Greetings! Let me begin by mentioning that, yes, after nearly 14 years with the TLC, and almost nine years at its helm, I will be leaving the agency. My second term expired on January 31st, but the Mayor has asked me to continue serving as Chair until he appoints a successor. I will be leaving the TLC for private sector opportunities which will be more appropriately announced after my departure. Having worked for City government for almost 16 years, I can say that there are few things in life that have been as rewarding as public service and helping people – so I have decided not to leave entirely. I will be taking on several other roles that will keep my hand in the public sector and will stay involved in the Bloomberg Administration.
One of these roles will be at the City University of New York’s Transportation Research Center. The UTRC is one of ten original University Transportation Centers established in 1987 by the U.S. Congress, and their faculty members provide a critical link in resolving national and regional transportation problems while training the professionals who address our transportation systems and their customers on a daily basis. The UTRC represents the U.S. Department of Transportation’s Region II, which includes New York, New Jersey, Puerto Rico and the U.S. Virgin Islands. Functioning as a consortium of twelve major Universities throughout the region, UTRC is located at the CUNY Institute for Transportation Systems at The City College of New York, the lead institution of the consortium. The UTRC supports research, education and the transfer of technology in the field of transportation.
What is most exciting about my upcoming work with the CUNY UTRC is the fact that it never before had a taxicab/ground transportation component, which is something that I will able to create from the bottom up. Aside from my personal experience as TLC Commissioner/Chair, my role as President of the International Association of Transportation Regulators (IATR) will assist me in injecting the perspective of my fellow regulators from across the nation and abroad. This position will broaden my transportation experience and allow me to stay involved with and help our regulated industries in new and progressive ways. I see exciting – and very tangible - possibilities coming from this project, so stay tuned for updates!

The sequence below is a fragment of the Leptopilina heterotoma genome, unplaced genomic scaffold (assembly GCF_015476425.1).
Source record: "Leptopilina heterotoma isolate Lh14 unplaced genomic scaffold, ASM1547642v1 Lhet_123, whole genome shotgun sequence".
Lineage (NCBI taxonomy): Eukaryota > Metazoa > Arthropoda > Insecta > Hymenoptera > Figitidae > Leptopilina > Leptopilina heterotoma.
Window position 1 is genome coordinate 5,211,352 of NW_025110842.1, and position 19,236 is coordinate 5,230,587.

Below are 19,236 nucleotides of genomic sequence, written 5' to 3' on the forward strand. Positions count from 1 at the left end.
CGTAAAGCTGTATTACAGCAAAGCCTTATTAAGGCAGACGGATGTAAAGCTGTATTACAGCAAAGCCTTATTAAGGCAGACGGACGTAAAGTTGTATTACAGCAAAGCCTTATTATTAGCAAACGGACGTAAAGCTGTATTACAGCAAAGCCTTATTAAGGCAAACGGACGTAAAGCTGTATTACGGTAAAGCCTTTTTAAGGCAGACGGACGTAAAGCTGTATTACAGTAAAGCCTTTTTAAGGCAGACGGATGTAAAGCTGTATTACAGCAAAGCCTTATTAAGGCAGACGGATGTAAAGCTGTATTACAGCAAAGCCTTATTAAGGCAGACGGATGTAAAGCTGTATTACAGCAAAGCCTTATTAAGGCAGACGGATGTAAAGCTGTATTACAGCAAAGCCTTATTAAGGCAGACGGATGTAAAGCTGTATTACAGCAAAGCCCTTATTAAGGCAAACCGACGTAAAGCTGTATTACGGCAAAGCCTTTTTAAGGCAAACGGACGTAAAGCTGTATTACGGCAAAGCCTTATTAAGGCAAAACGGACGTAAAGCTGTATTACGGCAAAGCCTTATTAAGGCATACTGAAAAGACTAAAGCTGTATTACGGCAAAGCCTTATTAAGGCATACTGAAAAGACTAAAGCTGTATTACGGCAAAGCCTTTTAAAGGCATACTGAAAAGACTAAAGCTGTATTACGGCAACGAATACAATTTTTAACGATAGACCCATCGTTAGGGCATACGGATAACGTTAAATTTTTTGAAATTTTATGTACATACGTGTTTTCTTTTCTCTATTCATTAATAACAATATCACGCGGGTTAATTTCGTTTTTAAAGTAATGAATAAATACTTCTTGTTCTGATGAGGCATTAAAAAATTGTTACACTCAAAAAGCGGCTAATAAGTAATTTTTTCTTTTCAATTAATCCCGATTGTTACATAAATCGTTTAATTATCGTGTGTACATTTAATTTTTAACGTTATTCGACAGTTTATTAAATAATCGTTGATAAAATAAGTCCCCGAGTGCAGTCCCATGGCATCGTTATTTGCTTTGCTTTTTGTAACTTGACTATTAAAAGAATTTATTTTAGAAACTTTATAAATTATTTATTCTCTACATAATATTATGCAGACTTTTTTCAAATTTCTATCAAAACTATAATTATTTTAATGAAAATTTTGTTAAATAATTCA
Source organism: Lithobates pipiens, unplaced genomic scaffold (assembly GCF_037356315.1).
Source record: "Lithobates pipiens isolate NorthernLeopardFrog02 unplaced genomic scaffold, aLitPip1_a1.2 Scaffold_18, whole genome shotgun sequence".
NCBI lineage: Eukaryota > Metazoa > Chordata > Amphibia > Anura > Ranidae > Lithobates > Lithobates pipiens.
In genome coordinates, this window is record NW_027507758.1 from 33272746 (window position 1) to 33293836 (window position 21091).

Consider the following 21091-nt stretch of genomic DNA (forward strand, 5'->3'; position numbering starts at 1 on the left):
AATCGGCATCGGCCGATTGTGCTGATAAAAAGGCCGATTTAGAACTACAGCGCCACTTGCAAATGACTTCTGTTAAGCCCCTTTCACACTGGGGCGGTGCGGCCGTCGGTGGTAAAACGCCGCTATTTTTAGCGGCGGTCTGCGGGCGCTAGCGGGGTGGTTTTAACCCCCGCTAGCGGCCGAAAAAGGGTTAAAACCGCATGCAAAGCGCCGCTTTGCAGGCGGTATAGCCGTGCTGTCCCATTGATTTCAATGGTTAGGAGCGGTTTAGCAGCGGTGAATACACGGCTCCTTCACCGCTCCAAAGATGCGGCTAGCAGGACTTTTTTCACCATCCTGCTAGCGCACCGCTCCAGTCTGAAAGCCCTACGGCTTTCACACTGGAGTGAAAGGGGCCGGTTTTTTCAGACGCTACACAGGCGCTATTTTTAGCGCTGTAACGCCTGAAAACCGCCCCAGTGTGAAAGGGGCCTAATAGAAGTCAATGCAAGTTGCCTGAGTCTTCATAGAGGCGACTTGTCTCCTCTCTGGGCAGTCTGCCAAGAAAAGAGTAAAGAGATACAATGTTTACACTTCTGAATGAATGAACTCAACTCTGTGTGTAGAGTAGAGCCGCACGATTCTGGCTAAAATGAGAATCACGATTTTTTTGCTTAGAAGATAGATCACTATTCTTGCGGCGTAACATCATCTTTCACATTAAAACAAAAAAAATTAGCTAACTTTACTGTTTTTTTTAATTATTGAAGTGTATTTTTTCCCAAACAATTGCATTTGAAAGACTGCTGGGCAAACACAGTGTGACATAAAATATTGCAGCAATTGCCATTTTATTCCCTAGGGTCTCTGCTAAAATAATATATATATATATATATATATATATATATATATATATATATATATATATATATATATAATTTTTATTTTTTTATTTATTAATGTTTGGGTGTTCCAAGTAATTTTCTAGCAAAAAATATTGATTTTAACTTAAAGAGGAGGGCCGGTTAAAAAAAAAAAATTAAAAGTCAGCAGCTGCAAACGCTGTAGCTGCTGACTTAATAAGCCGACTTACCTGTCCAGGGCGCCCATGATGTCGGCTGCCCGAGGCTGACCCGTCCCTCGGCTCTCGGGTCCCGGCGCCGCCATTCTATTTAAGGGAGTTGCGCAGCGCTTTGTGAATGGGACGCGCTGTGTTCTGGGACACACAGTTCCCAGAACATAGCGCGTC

In another way to keep my public service career active, I am also proud to announce that, in recognition of my extensive experience in labor and employment law, Mayor Bloomberg has asked the Civil Service Screening Commission to review me for nomination and subsequent appointment as Commissioner to the New York City Civil Service Commission (CSC), an independent “quasi-judicial” agency which hears and decides appeals under the New York State Civil Service Law. Many of you may not have known this, but I was a Human Rights prosecutor when I first joined City government.
Meanwhile, Mayor Bloomberg has requested that I stay around until a replacement has been found, and I was only too happy to do that. On a personal note, it is difficult for me to put into words exactly what an honor and a privilege it has been to serve in the Administrations of both Mayor Rudolph W. Giuliani and Mayor Michael R. Bloomberg. Not only was I given the necessary freedom and support to get things done, but I had the opportunity to learn from these great leaders firsthand – lessons that will stay with me always. I am confident that Mayor Bloomberg’s search will yield the most intelligent, qualified candidate imaginable – whom I will still be able to work with immediately in my new role at the Transportation Research Center.